Once the adaptation decision is taken, changes to task autonomy, the interface, or both must be activated. This can be challenging as it depends on understanding the issues mentioned in section 5. Unless mixed-initiative systems are designed to consider the mentioned issues, undesired ramifications can take place. For instance, a decision to fully automate a highly dynamic and mentally demanding task can relieve the high workload on the human, yet the difficulty of restoring its SA when returning it back to the human can counteract the benefits of flexible autonomy. Similarly, automating a task that requires higher capacity than the level of automation of the swarm can mitigate human’s workload, however the expected performance drop may eventually lead the human to distrust the automation and hence become less willing to rely on it. Thus, an adaptation decision that is based solely on the current state of the system without taking into consideration the probable consequences can eventually lead to performance degradation.

Different modelling techniques have been successfully applied to model some aspects of HRI: workload, allocation strategy, and attention [30]; trust, reliance, automation performance, and human performance [42]; and workload [31] . These models were able to replicate data from real experiments with high accuracy, thus indicating the potential benefits of using system modelling techniques within HRI and HSI .As these models were designed to capture only some facets of the interaction, they can be used as a seed for an improved and comprehensive model that considers more aspects relevant to mixed-initiative systems, as shown in Figure 1.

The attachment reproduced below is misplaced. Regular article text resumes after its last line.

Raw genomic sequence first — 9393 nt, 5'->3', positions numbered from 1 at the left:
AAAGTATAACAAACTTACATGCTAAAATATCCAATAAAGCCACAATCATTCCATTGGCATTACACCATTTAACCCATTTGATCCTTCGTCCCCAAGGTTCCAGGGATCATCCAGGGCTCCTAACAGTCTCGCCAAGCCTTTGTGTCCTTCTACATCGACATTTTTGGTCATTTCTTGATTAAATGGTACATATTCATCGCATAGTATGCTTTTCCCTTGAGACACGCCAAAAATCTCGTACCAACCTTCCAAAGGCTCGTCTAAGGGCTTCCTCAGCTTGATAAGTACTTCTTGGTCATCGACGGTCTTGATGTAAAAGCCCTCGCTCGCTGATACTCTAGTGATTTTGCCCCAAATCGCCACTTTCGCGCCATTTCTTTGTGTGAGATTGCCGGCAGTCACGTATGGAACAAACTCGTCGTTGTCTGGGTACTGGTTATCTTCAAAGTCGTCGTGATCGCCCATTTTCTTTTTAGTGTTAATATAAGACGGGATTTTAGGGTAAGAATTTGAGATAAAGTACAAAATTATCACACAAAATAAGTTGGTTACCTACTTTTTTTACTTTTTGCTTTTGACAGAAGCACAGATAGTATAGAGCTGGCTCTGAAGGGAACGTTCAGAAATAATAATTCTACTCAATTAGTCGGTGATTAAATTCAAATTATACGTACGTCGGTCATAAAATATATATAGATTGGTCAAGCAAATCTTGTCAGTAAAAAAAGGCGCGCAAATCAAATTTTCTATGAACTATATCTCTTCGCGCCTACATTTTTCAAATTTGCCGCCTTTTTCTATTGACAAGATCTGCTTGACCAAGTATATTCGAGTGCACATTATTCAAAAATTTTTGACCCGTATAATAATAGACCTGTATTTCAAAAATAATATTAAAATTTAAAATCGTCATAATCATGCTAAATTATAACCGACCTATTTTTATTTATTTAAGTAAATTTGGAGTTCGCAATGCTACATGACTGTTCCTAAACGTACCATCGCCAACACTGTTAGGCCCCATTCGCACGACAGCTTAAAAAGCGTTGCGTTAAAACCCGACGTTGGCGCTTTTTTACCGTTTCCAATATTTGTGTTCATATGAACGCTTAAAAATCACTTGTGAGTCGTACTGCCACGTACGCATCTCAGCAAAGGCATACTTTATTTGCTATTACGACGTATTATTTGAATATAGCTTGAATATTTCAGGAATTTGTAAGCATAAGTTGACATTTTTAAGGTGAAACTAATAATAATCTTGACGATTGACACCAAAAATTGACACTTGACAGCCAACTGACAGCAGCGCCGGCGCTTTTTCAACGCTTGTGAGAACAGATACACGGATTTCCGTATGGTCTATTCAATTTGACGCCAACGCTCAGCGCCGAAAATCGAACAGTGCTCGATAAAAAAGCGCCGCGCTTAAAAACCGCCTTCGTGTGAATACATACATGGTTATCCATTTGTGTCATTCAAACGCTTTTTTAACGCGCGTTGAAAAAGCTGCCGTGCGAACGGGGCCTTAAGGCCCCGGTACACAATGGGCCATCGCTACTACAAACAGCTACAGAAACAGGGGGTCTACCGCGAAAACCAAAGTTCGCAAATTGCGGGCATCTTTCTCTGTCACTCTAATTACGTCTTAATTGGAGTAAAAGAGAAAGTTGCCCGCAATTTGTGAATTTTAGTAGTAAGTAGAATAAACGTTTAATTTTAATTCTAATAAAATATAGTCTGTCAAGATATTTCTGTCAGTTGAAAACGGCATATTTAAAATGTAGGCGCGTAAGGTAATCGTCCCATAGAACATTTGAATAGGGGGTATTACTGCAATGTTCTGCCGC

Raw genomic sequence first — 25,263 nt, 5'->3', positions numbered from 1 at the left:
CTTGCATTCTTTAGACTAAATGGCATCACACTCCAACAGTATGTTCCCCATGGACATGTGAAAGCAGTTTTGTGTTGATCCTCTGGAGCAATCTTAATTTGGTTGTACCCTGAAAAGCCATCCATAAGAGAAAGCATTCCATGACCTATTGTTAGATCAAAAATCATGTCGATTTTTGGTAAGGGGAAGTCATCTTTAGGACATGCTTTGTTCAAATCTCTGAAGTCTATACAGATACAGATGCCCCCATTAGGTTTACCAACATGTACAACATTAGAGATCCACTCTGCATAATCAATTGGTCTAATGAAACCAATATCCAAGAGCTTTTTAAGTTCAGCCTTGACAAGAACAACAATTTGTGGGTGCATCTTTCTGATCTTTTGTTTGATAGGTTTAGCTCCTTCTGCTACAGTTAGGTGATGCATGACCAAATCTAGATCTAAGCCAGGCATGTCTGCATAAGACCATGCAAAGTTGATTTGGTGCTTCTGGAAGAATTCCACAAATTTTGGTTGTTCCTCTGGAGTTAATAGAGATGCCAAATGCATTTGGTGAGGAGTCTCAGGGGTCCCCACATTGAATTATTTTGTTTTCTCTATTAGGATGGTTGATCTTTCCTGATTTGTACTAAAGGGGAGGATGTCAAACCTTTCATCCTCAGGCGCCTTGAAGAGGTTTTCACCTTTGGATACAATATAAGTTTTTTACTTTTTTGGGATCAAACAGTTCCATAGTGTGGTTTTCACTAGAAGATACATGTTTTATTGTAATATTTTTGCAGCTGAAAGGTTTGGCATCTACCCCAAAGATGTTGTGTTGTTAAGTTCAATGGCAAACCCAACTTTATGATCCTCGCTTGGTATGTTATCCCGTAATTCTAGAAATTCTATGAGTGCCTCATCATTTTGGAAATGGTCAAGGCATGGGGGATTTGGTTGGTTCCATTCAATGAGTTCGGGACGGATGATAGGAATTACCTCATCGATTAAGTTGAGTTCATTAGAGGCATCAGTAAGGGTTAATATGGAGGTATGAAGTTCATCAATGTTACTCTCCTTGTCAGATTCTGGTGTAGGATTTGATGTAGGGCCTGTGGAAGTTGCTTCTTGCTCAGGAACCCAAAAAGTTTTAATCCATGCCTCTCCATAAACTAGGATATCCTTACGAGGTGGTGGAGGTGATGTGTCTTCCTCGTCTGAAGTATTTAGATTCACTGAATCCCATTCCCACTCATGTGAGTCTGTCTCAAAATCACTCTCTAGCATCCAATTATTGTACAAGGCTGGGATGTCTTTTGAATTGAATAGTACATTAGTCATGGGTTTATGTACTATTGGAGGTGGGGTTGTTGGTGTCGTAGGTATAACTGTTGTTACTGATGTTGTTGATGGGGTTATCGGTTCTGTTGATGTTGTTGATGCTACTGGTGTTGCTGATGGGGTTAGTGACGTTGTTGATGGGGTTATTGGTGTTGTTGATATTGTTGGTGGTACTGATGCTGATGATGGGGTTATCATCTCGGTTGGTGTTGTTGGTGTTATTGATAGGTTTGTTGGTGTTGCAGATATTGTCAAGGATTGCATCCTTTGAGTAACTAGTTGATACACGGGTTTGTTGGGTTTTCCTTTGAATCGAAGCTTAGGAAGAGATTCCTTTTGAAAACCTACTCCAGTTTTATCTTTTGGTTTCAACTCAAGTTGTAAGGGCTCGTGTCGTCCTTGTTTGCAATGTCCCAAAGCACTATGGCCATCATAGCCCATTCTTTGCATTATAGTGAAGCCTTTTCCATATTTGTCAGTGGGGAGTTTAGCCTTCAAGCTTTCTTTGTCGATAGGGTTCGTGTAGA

Models for mixed-initiative systems need to be based on a concrete understanding of the following areas:

  • How subjective factors like skills, cognitive abilities, experience, and personality traits can affect human SA, workload, and trust.

  • How human factors (SA, workload, and trust) can affect and are affected by the state of the mission.

  • Swarm levels of automation and performance for different levels of autonomy.

  • Different interaction styles humans deploy in HSI.

  • How different aspects of the interface affect human SA, workload, and trust.

Although the task of designing such a model requires considerable knowledge across different domains and is far from being trivial, its potential benefits makes the process worth it. Models for mixed-initiative autonomy would allow the designers to investigate the merits of different design decisions like how to combine human preferences and adaptive autonomy recommendations to select a certain level of autonomy, when to trigger the adaptive autonomy algorithm, and how to realise a certain level of autonomy in terms of task assignment and interface customisation. Different strategies can then be evaluated under different scenarios with respect to both the resulting mission performance and the cognitive and skill requirements on the human.